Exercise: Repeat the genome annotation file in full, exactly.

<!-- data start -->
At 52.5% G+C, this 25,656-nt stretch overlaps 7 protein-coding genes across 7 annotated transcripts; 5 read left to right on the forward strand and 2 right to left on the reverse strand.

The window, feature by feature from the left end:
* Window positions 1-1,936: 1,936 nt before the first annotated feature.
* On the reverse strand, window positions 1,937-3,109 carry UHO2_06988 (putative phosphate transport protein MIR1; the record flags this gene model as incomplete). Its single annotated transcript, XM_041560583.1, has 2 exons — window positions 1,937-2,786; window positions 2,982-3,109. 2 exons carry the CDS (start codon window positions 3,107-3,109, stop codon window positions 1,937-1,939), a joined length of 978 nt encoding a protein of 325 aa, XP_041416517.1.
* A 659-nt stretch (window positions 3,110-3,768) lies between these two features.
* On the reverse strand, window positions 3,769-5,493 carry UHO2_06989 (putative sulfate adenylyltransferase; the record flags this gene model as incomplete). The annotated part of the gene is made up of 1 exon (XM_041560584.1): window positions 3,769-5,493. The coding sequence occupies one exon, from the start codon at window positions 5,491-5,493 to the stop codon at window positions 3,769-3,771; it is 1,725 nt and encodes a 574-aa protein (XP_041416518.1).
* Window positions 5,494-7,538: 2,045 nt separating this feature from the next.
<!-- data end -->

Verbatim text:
At 52.5% G+C, this 25,656-nt stretch overlaps 7 protein-coding genes across 7 annotated transcripts; 5 read left to right on the forward strand and 2 right to left on the reverse strand.

The window, feature by feature from the left end:
* Window positions 1-1,936: 1,936 nt before the first annotated feature.
* On the reverse strand, window positions 1,937-3,109 carry UHO2_06988 (putative phosphate transport protein MIR1; the record flags this gene model as incomplete). Its single annotated transcript, XM_041560583.1, has 2 exons — window positions 1,937-2,786; window positions 2,982-3,109. 2 exons carry the CDS (start codon window positions 3,107-3,109, stop codon window positions 1,937-1,939), a joined length of 978 nt encoding a protein of 325 aa, XP_041416517.1.
* A 659-nt stretch (window positions 3,110-3,768) lies between these two features.
* On the reverse strand, window positions 3,769-5,493 carry UHO2_06989 (putative sulfate adenylyltransferase; the record flags this gene model as incomplete). The annotated part of the gene is made up of 1 exon (XM_041560584.1): window positions 3,769-5,493. The coding sequence occupies one exon, from the start codon at window positions 5,491-5,493 to the stop codon at window positions 3,769-3,771; it is 1,725 nt and encodes a 574-aa protein (XP_041416518.1).
* Window positions 5,494-7,538: 2,045 nt separating this feature from the next.